So, today I was at Popgadget, and found a link to "Are You Too Old For That Gadget?", an article at Laptop Mag. It amazes me that someone would seriously write this thing...never mind the list of gadgets they object to!
From the intro:
"Just because it's shiny, costs a lot, and your grandmother can't use it, doesn't mean you should...there's a chance it was built for someone much younger."
Okay, why do I care who some ad agency thought should use it? If it works for me, it works. Period. I'm more concerned by the idiotic fashion designers, who are designing clothes for anorexic models or strippers, or for middle-aged women with no fashion sense. But I digress...let's look at their list of prohibited gadgets.
Here's the funny thing...they seem to like the Flip Video Ultra. They mention its ease of use and low price, as well as its portability. But you shouldn't buy it...because the bright colors "look like they should belong to a ten-year-old." And the quality? Well, it's only VGA, and it only holds sixty minutes. (But I'll bet thats about right for the price point...) So "don't expect to create any epic masterpieces." Well shoot. There go my plans to become a famous film maker, armed only with my Flip Video Ultra and my creative genius. Seriously, if you're considering buying this and you're this stuffy, the ten-year-old probably has a better chance at that masterpiece. At least they can use the video editing software.
Don't think regular cameras get a pass! If you buy the Fujifilm Z10fd, you should be totally mortified for using "a camera designed for Generation Z!" Never mind the host of features, including facial recognition, a bevy of modes, wireless sharing, and more. You can't have it...because the website's photos "all feature fresh-faced 15-year-olds."
What about smartphones? Those are sophisticated, right? Not if it's the T-Mobile Sidekick 3! Sure, it's "high-end enough to entertain 'tweens and adults alike," and it has "a feature package that includes full Web browsing, three messenger clients, an MP3 player, and a 1.3-megapixel camera." Still, its marketing rules it out, too; according to them, its owners are all ninth graders. Get a Blackberry, they declare. Then you'll look cooler in the airports; otherwise, you'll have to use it discreetly, so no one sees what you're using.
Next up on the taboo list is a truly drool-worthy laptop: the VooDoo Envy H201 Gaming Notebook. According to them, if you're old enough to have kids, you have no business taking your gaming seriously! If you do game, you must use laptops with screens 17" or smaller, and make sure the case is drab. Otherwise, company might see your boldly-colored, stylish laptop! ("Company" is coming? Who says that? No one I know with a journal-keeping little sister and a gadget-phobic grandmother, that's for sure! They can't seem to make up their mind about their target audience!)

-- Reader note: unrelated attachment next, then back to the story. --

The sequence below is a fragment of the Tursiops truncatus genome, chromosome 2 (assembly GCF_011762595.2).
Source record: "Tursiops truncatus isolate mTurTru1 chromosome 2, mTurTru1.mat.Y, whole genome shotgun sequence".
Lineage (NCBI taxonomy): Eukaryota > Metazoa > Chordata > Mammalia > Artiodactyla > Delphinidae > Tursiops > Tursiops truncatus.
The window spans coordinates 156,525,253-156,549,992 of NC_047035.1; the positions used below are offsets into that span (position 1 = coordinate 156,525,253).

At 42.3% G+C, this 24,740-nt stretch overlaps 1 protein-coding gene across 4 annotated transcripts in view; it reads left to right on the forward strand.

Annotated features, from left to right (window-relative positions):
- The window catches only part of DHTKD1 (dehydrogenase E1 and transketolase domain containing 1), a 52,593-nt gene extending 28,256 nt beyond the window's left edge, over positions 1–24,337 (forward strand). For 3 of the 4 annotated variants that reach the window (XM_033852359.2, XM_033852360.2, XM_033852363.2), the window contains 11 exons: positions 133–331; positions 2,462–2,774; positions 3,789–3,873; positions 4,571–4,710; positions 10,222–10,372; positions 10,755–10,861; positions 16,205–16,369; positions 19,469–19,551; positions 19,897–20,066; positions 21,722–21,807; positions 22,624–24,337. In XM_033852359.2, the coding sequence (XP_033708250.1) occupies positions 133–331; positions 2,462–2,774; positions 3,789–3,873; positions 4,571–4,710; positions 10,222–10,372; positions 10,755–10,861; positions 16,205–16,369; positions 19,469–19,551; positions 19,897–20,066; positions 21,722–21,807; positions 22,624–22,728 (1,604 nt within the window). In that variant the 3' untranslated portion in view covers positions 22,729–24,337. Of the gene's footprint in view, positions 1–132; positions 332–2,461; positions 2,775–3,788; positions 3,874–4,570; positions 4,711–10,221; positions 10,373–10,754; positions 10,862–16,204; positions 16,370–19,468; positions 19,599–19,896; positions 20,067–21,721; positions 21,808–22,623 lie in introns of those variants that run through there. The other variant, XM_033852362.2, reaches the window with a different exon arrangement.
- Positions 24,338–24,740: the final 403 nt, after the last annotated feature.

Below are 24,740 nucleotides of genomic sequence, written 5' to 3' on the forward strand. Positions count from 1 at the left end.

On a side note, using "if you're old enough to have kids" as a standard seems pretty foolish. I mean really! I've know fourteen-year-olds with kids; many twenty-somethings have them, too. Does that mean you stop gaming as soon as someone your age you know has a baby?
And their last target is a pretty popular gadget: the PlayStation Portable, or PSP. Don't use this one on the subway, because you may "get a few bemused stares." I think young people are going to become surly, because you're using "their" gadget. The older people? Well, they may think it's an old Sega Game Gear, circa 1991! Horror of horrors! According to Laptop Mag, "If you can remember this toy, which was ubiquitous back in 1991, your days of public gaming should be over."
Over? I don't think so. I own a beautiful onyx Nintendo DS Lite, and I feel no qualms about pulling it out while waiting for a table or on public transportation. I graduated high school in 1991*, so I am certainly old enough to remember the Game Gear. What does that make me? Something bad, I'm sure. I think I'm supposed to hang my head in mortification right about now...especially since there's less chance my peers will mistake it for a "more adult" media player.
If I were the author, I wouldn't worry about my gadget choices making me look like an idiot; I would worry that my obsessive concern about what the "in crowd" might think would make me look like an insecure fourteen-year-old trying to fit in with the cool kids.
Meanwhile, I'm going to keep choosing my gadgets based on what I like and what works for me, rather than what random strangers on MARTA think of them.